On Friday, several abortion providers sued the state of Louisiana over new laws governing doctors who choose to perform the procedure. Louisiana's new law, signed by Governor Bobby Jindal in June, requires that doctors who perform abortions have active admitting privileges at a hospital that is located not further than thirty miles from the location at which the abortion is performed or induced and that provides obstetrical or gynecological health care services. Abortion providers are suing because they argue that the provisions in the statute may cause every clinic in the state to close. Bloomberg reports:
The Louisiana legislation, signed by Republican Governor Bobby Jindal in June, doesn’t allow enough time for compliance, the clinics argued in court papers. Hospitals typically need three to seven months to decide on a doctor’s application, they said. They were allowed only 81 days to comply with the law. “It is not at all clear that any doctor currently providing abortions at a clinic in Louisiana will be able to continue providing those services, thereby eliminating access to legal abortion in Louisiana” if the law takes effect as scheduled, attorneys for the clinics in Shreveport, Bossier City and Metairie wrote.
If this case ends up progressing through the court system, it will end up before the Fifth Circuit Court of Appeals. Although (as the article from Bloomberg points out) the government cannot "unduly" weigh down with regulations the right of a woman to seek an abortion (not "have an abortion," as is commonly misstated by abortion advocates,) the Fifth Circuit has previously ruled that “that driving distance alone to get to a clinic never constitutes a substantial obstacle. No matter how far." The story doesn't end there, however. A similar law in Texas has also come under fire in recent weeks over provisions governing abortion providers' facilities and admitting privileges, as are new laws in Mississippi. In Mississippi, however, the Fifth Circuit has ruled that Mississippi can't be allowed to "shift its burden" to neighboring states:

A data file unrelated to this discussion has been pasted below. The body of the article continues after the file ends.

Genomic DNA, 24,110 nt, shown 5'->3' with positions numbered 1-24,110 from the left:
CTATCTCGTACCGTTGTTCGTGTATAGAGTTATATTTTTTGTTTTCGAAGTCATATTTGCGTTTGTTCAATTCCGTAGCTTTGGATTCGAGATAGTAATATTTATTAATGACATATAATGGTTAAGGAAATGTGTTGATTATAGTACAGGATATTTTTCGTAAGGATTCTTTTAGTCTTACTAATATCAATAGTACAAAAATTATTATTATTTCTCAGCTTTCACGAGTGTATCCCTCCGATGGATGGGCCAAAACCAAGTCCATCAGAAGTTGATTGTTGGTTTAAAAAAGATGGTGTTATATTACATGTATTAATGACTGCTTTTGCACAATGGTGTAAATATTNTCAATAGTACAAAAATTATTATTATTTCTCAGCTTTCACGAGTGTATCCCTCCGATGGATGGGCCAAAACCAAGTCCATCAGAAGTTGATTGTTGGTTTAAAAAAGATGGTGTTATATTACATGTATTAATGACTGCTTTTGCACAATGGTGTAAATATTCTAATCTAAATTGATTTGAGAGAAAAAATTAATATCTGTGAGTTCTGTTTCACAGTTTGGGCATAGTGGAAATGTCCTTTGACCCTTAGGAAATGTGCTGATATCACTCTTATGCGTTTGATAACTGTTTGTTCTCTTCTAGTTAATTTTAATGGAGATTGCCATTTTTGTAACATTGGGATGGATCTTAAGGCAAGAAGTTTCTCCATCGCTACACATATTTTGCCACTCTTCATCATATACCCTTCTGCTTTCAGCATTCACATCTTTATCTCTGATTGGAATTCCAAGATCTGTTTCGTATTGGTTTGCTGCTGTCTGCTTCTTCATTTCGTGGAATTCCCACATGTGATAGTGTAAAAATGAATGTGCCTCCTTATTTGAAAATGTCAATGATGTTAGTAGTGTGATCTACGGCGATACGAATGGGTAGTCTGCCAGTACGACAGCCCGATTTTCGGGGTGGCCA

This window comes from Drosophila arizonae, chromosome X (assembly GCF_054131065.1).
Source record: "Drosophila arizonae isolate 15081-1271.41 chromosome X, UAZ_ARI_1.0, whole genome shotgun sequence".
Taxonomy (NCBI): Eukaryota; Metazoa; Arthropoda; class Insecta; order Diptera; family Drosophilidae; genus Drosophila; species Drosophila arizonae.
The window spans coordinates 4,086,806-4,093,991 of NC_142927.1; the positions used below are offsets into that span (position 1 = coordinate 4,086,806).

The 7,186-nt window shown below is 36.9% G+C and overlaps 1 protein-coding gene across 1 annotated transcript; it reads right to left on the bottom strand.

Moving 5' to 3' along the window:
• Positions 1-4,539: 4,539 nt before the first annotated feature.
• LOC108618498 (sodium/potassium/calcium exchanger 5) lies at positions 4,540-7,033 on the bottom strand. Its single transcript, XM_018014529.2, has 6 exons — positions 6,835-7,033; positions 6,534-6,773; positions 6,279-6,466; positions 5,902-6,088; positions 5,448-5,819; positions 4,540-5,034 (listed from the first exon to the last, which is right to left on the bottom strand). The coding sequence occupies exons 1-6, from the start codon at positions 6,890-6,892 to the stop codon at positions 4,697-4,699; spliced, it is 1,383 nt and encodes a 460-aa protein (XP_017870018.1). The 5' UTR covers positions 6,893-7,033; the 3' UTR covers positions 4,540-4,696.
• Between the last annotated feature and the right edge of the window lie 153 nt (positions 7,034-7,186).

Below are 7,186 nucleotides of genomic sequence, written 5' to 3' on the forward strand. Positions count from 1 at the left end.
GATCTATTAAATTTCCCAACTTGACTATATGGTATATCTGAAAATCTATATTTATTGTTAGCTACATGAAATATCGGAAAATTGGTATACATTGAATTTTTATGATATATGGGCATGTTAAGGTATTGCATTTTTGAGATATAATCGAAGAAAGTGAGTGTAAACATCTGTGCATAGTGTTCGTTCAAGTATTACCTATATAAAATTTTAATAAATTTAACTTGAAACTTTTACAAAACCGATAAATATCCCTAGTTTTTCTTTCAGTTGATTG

I believe Marco Rubio, Bobby Jindal and Ted Cruz to be "natural born Citizens" and eligible to be President.  Here's why. 1. Summary There are few eligibility requirements to be President.  You don't have to be smart, wise, experienced, honest, educated, or a particular gender or race. Article II, Section...

 A recent comment from an old post, Why America Should Care: Tom Joad March 11, 2013 at 6:53 PM I used to support native American causes. I never will again. The one really bright hope we have in the US congress you are attacking over something TOTALLY frivolous....

Other than the fact that George Will thinks he's a good default pick? I've always liked Jindal, but admittedly I don't follow his day-to-day actions in Louisiana that carefully. He did a good job on the BP spill, doesn't have any known personal problems, has experience as...